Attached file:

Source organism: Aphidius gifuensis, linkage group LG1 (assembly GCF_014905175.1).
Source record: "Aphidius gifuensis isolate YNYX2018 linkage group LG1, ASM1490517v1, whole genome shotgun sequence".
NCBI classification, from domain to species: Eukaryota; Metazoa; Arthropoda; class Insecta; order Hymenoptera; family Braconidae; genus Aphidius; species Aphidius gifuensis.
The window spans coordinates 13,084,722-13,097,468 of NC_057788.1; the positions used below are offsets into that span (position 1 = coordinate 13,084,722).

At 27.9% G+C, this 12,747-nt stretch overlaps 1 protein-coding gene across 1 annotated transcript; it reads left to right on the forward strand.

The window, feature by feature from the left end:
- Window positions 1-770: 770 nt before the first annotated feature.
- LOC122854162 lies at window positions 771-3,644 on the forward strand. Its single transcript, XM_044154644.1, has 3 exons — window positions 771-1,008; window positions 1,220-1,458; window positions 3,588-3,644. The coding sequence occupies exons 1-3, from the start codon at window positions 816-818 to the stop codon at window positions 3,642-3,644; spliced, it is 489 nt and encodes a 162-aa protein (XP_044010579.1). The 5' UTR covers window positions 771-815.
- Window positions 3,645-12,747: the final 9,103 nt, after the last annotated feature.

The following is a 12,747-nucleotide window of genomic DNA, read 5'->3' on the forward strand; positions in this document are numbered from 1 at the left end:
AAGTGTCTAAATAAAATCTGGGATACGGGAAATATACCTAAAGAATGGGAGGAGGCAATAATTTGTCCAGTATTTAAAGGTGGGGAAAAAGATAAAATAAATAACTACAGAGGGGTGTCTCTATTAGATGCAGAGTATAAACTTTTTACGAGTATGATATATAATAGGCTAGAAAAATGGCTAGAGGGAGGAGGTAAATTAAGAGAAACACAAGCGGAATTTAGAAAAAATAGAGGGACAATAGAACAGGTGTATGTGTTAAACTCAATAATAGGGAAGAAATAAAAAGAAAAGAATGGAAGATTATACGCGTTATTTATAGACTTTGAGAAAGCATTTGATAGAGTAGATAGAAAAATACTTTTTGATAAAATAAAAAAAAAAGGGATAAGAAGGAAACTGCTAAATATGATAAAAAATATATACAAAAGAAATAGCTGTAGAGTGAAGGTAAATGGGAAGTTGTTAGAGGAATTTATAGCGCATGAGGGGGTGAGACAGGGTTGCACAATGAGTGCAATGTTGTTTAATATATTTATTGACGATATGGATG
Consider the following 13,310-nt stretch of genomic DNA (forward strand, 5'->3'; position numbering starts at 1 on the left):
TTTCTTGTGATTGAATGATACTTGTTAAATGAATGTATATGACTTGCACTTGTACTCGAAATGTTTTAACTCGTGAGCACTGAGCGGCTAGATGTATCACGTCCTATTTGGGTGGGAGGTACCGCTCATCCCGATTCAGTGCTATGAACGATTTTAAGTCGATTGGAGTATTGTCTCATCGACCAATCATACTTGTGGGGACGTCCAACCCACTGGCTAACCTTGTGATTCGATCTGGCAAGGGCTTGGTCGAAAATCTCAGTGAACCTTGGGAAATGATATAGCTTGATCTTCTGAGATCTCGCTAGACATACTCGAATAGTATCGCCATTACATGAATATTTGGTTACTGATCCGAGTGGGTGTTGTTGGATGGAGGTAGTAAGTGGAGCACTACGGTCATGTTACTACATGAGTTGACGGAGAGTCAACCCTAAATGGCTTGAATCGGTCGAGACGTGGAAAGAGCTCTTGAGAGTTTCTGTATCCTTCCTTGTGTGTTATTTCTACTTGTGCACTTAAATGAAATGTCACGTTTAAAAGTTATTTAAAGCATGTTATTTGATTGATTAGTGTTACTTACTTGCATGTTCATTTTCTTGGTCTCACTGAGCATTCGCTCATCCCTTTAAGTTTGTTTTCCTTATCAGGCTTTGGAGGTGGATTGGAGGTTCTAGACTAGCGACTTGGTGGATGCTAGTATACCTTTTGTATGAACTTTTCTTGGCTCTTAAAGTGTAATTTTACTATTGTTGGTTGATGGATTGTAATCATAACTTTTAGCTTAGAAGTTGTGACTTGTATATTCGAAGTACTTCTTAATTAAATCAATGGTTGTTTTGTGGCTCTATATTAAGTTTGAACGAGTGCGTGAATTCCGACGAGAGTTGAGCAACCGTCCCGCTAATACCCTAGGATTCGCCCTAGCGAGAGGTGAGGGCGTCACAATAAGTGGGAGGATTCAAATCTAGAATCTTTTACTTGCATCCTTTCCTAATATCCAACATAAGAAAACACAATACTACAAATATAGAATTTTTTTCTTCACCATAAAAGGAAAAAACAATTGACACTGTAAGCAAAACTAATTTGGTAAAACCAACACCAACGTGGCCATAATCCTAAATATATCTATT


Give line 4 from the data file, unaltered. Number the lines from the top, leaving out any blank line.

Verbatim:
The window spans coordinates 13,084,722-13,097,468 of NC_057788.1; the positions used below are offsets into that span (position 1 = coordinate 13,084,722).